One of the many advantages of small town living is that community comes naturally. With just a little pro-action and organization, we can start being the change we want to see in the world and experience the results on a small scale.
Case in point, the folks at Frenchtown Fresh, a family run vegetarian juice bar and restaurant on Race Street in the heart of Frenchtown, decided they’d like to see their food waste go to good use. Proprietor Betty Anne Bechtold knew that we kept a flock of chickens on Mad Lavender Farm. She suggested that we might like to pick up their 5 gallon buckets of scraps from their juice bar and feed them to our chickens. My husband Don and I loved the idea, as it really helps to support the “zero waste ideal” that we work toward on the farm. Feeding the chickens healthy scraps rounds out their diet nicely. Betty Anne and I tag team the effort; she drops off her buckets with us on her way home from work. We drop the empty buckets back off in Frenchtown.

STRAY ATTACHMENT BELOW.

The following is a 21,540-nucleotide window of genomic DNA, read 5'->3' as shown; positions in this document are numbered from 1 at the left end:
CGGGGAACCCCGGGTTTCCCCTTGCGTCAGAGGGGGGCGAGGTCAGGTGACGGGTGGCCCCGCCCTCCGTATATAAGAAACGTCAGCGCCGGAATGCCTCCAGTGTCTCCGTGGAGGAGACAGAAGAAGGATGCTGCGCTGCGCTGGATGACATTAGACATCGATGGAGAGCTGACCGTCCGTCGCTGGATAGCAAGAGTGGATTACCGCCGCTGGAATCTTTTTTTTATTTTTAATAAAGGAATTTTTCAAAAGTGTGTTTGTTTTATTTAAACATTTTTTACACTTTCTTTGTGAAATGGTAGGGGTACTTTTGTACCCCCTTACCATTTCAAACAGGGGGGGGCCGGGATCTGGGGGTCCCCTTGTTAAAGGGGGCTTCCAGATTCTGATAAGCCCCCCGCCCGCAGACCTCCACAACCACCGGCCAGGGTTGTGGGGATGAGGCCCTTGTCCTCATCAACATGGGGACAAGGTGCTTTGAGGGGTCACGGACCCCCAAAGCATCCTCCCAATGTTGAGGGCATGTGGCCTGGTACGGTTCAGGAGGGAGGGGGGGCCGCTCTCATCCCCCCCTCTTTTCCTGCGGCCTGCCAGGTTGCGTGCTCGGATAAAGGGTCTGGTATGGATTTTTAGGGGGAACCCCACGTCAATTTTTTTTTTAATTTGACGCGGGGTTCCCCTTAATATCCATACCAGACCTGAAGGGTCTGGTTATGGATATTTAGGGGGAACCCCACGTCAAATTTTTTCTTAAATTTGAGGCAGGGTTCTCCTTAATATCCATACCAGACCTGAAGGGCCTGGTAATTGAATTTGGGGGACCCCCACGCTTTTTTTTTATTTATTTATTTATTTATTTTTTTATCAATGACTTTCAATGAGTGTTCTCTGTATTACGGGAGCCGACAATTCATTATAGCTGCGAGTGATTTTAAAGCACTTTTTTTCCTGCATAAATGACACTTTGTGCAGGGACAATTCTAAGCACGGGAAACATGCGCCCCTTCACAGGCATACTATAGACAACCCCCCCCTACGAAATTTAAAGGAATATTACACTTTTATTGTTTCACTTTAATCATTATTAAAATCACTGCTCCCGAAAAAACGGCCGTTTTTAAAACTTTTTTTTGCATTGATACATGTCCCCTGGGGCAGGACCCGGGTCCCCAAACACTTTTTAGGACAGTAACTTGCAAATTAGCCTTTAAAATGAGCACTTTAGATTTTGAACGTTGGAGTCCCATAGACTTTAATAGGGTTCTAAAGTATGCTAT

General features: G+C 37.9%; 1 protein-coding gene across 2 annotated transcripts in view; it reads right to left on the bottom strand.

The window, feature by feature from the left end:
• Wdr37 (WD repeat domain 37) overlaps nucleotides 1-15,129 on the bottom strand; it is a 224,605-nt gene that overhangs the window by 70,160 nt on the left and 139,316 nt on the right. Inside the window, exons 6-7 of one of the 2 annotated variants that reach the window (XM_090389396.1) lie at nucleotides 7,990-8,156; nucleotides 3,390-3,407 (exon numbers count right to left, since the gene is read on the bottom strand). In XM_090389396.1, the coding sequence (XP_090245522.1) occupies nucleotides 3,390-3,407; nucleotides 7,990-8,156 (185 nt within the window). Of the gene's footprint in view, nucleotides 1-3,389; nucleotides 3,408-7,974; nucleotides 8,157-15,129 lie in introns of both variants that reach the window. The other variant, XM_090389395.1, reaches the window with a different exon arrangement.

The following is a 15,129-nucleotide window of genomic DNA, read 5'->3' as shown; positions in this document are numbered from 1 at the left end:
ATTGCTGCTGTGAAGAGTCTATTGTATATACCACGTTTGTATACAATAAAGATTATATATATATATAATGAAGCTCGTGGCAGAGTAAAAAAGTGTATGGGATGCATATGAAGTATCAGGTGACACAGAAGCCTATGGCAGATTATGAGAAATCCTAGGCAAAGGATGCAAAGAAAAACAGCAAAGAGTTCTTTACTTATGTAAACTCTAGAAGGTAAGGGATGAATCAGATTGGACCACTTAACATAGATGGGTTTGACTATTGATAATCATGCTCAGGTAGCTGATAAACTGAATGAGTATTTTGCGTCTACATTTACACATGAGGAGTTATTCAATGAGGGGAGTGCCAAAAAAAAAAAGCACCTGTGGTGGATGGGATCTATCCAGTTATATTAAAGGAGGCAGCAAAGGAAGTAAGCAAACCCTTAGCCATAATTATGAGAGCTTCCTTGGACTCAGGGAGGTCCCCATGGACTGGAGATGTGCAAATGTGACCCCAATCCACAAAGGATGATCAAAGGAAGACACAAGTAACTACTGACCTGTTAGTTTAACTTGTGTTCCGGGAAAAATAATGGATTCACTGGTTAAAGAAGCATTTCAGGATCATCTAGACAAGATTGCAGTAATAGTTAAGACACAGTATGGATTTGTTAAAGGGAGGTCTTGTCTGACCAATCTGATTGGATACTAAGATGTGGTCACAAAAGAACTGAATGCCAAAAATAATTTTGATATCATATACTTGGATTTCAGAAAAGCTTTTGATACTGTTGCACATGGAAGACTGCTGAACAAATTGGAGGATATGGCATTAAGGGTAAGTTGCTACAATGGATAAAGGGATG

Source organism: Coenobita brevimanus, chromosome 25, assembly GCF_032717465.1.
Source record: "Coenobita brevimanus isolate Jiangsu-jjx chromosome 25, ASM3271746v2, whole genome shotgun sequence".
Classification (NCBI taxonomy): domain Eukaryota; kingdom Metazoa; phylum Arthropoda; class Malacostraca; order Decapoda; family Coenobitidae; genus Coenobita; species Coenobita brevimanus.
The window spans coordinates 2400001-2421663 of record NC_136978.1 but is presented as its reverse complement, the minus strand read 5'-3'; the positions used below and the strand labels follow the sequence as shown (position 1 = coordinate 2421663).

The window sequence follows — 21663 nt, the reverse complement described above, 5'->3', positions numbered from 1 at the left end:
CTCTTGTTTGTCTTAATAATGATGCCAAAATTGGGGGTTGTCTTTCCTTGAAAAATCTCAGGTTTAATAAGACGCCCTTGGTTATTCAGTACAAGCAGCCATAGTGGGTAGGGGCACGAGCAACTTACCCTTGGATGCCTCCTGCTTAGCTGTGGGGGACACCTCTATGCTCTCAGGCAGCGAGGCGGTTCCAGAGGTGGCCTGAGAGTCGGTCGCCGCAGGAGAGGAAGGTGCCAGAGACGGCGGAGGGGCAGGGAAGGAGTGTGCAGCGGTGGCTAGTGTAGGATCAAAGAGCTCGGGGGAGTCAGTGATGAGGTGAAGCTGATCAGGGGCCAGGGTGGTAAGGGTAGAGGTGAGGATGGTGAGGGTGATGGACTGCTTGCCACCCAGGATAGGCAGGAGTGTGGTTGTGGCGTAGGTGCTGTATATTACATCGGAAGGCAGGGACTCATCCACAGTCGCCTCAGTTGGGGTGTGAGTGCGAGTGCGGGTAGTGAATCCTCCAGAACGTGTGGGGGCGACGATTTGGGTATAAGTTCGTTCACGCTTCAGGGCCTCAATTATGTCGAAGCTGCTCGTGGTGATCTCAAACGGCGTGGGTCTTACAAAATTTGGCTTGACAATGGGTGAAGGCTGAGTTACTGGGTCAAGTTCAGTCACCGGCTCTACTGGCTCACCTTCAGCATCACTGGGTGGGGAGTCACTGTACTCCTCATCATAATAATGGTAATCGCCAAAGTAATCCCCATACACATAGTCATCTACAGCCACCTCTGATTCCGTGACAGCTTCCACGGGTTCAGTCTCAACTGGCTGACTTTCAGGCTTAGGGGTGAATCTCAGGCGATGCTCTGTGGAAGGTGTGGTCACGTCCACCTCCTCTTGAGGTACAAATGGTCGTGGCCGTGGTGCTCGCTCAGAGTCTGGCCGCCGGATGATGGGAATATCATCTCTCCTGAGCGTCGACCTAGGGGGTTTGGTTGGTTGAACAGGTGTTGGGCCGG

The scraps that are not suitable for the chickens go into our compost heap. Because we add a lot of straw from our goat stalls into the compost, the food scraps heat up the mix and help to break the straw down more quickly into compost.
We started composting years ago and I cannot imagine throwing my food into the waste stream anymore! When we dine out at restaurant, we always take our scraps home for the chickens and/or the compost pile. Imagine what a truly sustainable system would look like in our towns, where organic matter was routinely diverted out of our waste stream and used to regenerate our soil and to better support organic farming. Healthy soil, rich in micronutrients, does not require the heavy doses of pesticides currently used by conventional farming methods to try to control insects. We face enormous challenges in shifting to more sustainable practices in our communities and a grassroots effort, involving incremental changes, can help to start to make the difference.